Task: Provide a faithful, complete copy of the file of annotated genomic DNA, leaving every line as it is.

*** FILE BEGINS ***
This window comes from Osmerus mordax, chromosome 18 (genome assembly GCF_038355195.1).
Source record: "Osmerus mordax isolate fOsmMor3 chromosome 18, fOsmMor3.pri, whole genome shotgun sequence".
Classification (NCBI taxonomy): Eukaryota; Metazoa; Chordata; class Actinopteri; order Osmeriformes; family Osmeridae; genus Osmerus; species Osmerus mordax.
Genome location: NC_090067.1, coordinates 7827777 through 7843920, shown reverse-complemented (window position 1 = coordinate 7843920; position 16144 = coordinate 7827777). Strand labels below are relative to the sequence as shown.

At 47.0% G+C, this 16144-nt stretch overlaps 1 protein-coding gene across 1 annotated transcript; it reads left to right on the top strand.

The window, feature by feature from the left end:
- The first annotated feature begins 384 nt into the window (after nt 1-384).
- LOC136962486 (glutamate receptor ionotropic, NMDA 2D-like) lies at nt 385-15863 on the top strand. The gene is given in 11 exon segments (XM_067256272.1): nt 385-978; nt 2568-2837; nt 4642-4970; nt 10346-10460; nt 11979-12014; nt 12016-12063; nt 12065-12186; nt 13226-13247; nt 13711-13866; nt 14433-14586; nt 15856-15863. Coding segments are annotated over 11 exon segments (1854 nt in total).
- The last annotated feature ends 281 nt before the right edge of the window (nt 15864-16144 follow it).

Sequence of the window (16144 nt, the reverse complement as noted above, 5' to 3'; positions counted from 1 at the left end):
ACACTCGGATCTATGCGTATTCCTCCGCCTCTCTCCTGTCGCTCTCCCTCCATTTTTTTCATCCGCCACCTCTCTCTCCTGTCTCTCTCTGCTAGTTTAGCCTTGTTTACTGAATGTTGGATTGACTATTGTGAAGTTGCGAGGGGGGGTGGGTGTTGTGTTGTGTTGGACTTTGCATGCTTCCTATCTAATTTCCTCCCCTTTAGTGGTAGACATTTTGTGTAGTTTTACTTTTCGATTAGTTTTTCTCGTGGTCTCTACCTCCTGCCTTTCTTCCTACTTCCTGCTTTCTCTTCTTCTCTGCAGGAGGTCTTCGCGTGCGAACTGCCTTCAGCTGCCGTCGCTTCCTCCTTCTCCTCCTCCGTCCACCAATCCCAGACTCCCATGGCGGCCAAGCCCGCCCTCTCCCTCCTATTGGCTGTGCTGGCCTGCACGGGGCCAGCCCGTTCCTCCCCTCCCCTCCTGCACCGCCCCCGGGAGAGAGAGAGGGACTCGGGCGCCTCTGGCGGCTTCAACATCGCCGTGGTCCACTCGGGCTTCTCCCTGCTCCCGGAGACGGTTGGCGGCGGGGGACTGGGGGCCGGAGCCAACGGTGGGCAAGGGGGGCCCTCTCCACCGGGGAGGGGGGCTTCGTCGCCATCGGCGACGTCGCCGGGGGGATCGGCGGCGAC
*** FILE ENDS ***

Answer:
This window comes from Osmerus mordax, chromosome 18 (genome assembly GCF_038355195.1).
Source record: "Osmerus mordax isolate fOsmMor3 chromosome 18, fOsmMor3.pri, whole genome shotgun sequence".
Classification (NCBI taxonomy): Eukaryota; Metazoa; Chordata; class Actinopteri; order Osmeriformes; family Osmeridae; genus Osmerus; species Osmerus mordax.
Genome location: NC_090067.1, coordinates 7827777 through 7843920, shown reverse-complemented (window position 1 = coordinate 7843920; position 16144 = coordinate 7827777). Strand labels below are relative to the sequence as shown.

At 47.0% G+C, this 16144-nt stretch overlaps 1 protein-coding gene across 1 annotated transcript; it reads left to right on the top strand.

The window, feature by feature from the left end:
- The first annotated feature begins 384 nt into the window (after nt 1-384).
- LOC136962486 (glutamate receptor ionotropic, NMDA 2D-like) lies at nt 385-15863 on the top strand. The gene is given in 11 exon segments (XM_067256272.1): nt 385-978; nt 2568-2837; nt 4642-4970; nt 10346-10460; nt 11979-12014; nt 12016-12063; nt 12065-12186; nt 13226-13247; nt 13711-13866; nt 14433-14586; nt 15856-15863. Coding segments are annotated over 11 exon segments (1854 nt in total).
- The last annotated feature ends 281 nt before the right edge of the window (nt 15864-16144 follow it).

Sequence of the window (16144 nt, the reverse complement as noted above, 5' to 3'; positions counted from 1 at the left end):
ACACTCGGATCTATGCGTATTCCTCCGCCTCTCTCCTGTCGCTCTCCCTCCATTTTTTTCATCCGCCACCTCTCTCTCCTGTCTCTCTCTGCTAGTTTAGCCTTGTTTACTGAATGTTGGATTGACTATTGTGAAGTTGCGAGGGGGGGTGGGTGTTGTGTTGTGTTGGACTTTGCATGCTTCCTATCTAATTTCCTCCCCTTTAGTGGTAGACATTTTGTGTAGTTTTACTTTTCGATTAGTTTTTCTCGTGGTCTCTACCTCCTGCCTTTCTTCCTACTTCCTGCTTTCTCTTCTTCTCTGCAGGAGGTCTTCGCGTGCGAACTGCCTTCAGCTGCCGTCGCTTCCTCCTTCTCCTCCTCCGTCCACCAATCCCAGACTCCCATGGCGGCCAAGCCCGCCCTCTCCCTCCTATTGGCTGTGCTGGCCTGCACGGGGCCAGCCCGTTCCTCCCCTCCCCTCCTGCACCGCCCCCGGGAGAGAGAGAGGGACTCGGGCGCCTCTGGCGGCTTCAACATCGCCGTGGTCCACTCGGGCTTCTCCCTGCTCCCGGAGACGGTTGGCGGCGGGGGACTGGGGGCCGGAGCCAACGGTGGGCAAGGGGGGCCCTCTCCACCGGGGAGGGGGGCTTCGTCGCCATCGGCGACGTCGCCGGGGGGATCGGCGGCGAC